It sure is easy to build a mythological case against someone when you start out by ignoring the facts.
The ink was barely dry on the U.S. Supreme Court's decision in the Wal-Mart v. Dukes case when the American Association for Justice, representing the nation's trial lawyers, started crying crocodile tears over a case that had little chance of winning in the first place.
It took the Kentucky Justice Association a little longer to weigh in, and I can understand why. It takes time and an extraordinarily imaginative perspective on the law to make a connection between $5 overcharges on telephone and cable bills and alleged discrimination in the workplace.
Betty Dukes, one of the named plaintiffs, might or might not have been discriminated against by her supervisors at Wal-Mart. That still has not been determined in court and was not the issue before the Supreme Court, despite the Kentucky Justice Association's efforts to make it appear otherwise.
Rather, the only question before the court was whether Dukes' case met the standards to be certified as a class action.
"Class-action lawsuits are used when there is a large group of people who have all been wronged by the same entity." Those are the words of the Kentucky Justice Association. The Supreme Court said this case did not meet that standard.
By a vote of 9-0, the court said that certifying the Wal-Mart case as a class action would have a detrimental effect on others who were being forced into the class without notice. The court voted 5-4 on the issue of whether or not the three original plaintiffs could fairly represent the experiences of all women who work at Wal-Mart.
After persuading Dukes and two co-plaintiffs to include 1.5 million other women in the lawsuit and pursue it as a class action, her attorneys, Cohen Milstein Sellers and Toll, couldn't manage to convince the Supreme Court.
As a result, Dukes and any other woman who works for Wal-Mart who thinks she has suffered discrimination can still sue, a right they could have lost had the case continued as a class action in its current form.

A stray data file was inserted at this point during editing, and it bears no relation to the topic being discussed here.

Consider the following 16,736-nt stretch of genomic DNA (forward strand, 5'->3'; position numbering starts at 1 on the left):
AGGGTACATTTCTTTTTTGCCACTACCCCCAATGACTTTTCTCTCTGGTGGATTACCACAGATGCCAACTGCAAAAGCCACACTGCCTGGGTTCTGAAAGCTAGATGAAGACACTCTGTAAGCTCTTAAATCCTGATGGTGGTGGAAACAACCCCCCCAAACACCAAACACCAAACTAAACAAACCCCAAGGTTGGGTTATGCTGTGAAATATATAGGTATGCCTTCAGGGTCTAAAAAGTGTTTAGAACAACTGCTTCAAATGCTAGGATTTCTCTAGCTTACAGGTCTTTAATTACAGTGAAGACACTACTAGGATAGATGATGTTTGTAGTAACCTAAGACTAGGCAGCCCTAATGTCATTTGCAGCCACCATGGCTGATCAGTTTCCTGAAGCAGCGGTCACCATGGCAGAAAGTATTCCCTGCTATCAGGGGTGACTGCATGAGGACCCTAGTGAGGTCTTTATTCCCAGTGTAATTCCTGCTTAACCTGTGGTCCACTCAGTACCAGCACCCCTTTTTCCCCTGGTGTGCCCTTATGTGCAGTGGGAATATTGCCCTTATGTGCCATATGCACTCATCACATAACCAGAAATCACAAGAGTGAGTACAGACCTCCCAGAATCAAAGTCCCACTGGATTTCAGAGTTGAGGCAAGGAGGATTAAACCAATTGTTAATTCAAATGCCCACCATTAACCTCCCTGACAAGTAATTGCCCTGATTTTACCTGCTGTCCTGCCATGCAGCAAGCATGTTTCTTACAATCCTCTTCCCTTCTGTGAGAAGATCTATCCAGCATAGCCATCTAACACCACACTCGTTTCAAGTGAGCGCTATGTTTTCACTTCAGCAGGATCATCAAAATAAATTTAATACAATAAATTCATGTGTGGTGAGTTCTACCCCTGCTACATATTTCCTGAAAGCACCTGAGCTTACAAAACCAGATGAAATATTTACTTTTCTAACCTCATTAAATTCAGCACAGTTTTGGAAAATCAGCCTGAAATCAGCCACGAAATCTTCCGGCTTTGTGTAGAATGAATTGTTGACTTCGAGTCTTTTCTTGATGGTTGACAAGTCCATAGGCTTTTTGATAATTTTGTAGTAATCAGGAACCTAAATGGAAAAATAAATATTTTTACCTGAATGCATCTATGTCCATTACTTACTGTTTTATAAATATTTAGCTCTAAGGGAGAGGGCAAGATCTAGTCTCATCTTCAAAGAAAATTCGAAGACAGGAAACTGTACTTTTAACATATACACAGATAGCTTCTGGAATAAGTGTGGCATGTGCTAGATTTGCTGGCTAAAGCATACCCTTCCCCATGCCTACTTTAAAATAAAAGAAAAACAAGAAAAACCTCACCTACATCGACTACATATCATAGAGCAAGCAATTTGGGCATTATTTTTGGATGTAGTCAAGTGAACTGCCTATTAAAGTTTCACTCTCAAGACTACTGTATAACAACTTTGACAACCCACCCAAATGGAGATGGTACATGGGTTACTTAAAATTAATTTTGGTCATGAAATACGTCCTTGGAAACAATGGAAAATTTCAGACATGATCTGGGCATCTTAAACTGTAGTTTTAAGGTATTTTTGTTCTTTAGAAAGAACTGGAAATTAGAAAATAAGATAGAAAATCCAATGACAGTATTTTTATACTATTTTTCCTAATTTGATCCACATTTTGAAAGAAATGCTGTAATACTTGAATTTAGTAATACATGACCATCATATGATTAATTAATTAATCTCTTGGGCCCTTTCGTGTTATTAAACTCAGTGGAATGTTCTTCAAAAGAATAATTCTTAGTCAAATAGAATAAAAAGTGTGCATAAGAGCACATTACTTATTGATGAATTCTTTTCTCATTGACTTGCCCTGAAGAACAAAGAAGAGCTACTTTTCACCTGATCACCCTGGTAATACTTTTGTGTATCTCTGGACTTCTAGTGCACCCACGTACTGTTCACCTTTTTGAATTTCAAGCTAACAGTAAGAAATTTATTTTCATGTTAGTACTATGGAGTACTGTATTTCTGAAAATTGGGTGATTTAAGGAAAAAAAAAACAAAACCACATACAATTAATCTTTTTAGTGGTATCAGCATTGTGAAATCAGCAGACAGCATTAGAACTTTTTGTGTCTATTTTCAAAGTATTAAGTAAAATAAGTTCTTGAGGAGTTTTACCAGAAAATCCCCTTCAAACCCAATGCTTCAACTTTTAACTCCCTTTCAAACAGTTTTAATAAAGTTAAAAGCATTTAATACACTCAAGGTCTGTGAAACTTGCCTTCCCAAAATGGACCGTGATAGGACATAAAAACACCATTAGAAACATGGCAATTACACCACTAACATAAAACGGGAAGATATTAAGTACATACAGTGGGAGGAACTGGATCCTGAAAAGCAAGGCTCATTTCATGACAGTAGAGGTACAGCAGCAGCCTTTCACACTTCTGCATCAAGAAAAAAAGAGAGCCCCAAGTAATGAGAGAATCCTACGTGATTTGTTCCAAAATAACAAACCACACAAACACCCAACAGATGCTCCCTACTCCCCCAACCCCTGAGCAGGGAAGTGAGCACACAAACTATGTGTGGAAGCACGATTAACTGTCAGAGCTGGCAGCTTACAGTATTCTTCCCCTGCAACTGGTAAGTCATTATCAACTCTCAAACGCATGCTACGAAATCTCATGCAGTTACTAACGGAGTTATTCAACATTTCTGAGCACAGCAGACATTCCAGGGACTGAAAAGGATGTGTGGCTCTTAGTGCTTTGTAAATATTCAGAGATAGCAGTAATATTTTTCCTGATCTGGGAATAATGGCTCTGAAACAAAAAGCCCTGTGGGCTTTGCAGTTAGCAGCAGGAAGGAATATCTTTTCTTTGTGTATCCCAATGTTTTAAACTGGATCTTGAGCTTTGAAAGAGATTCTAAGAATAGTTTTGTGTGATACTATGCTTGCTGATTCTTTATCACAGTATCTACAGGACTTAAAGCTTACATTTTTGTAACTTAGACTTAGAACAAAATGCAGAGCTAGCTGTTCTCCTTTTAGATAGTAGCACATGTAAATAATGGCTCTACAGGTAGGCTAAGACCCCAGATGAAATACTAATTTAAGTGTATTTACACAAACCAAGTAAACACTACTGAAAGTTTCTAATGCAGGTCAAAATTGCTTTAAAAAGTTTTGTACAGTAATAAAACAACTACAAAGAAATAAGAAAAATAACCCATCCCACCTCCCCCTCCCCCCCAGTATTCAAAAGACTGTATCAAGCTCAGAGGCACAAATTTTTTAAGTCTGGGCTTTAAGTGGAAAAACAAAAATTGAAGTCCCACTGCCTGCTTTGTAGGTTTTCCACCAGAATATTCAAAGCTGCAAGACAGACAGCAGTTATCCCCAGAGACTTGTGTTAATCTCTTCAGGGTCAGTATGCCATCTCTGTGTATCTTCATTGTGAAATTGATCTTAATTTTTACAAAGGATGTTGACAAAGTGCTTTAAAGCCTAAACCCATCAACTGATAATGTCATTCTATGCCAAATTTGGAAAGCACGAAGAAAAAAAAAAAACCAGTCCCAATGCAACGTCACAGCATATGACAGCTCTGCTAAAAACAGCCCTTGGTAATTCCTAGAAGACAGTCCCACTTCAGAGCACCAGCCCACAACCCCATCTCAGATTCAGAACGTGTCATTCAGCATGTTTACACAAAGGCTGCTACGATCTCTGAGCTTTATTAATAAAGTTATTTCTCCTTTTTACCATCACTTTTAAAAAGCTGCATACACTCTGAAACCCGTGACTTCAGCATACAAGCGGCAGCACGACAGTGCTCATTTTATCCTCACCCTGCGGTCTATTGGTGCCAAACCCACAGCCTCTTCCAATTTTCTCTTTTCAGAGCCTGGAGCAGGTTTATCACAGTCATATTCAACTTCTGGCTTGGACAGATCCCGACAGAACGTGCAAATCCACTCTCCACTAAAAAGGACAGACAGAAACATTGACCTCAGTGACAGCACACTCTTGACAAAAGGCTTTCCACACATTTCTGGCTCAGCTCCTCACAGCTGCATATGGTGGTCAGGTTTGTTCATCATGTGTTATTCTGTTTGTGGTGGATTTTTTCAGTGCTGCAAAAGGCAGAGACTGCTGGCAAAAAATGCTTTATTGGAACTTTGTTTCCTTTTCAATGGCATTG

But don't take my word for it. Take the word of Dukes' attorney, Joseph Sellers, who promised more lawsuits: "The case is going to continue, and so we believe that there are a number of additional smaller, more tailored cases that can be brought and what we've invested in will be part of what we seek to recover."
Furthermore, the class didn't "grow to more than 1 million" as KJA suggests. Those other 1.5 million women were never asked whether they wanted to be a part of Dukes' lawsuit in the first place. Only 120 women ultimately submitted affidavits claiming discrimination. In 14 states, there were zero claims of wrongdoing even though plaintiffs in those states were included in the lawsuit. If you are keeping score, 120 is .008 percent of 1.5 million, less than one one-hundredth of a percent.
Dukes has a right to be angry. She wasted 10 years embroiled in this lawsuit because she was convinced that she should be part of a massive class action, which often benefits the attorneys a lot more than the plaintiffs. But she ought to direct her anger at her attorneys for failing to convince a single Supreme Court judge that her case should proceed as a class action.
So what do overcharges on phone or cable bills and discrimination in the workplace have in common? Actually nothing, which is why the lawyers lost the case and why the Kentucky Justice Association is wrong to represent the Supreme Court decision as a blow to "billing-overcharge victims of the world."
It was not. It was a blow to predatory, unjustified and baseless mass class actions against big companies just because they are big.
Ultimately, we all lose when the justice system is abused. We lose in the form of higher prices, higher insurance rates, delays in the legal system and a weakened economy. The United States spends more money on litigation, about 2.5 percent of the gross national product, than any other developed nation.
I agree with KJA that justice does indeed belong to everyone. Thank goodness the Supreme Court agrees, as well.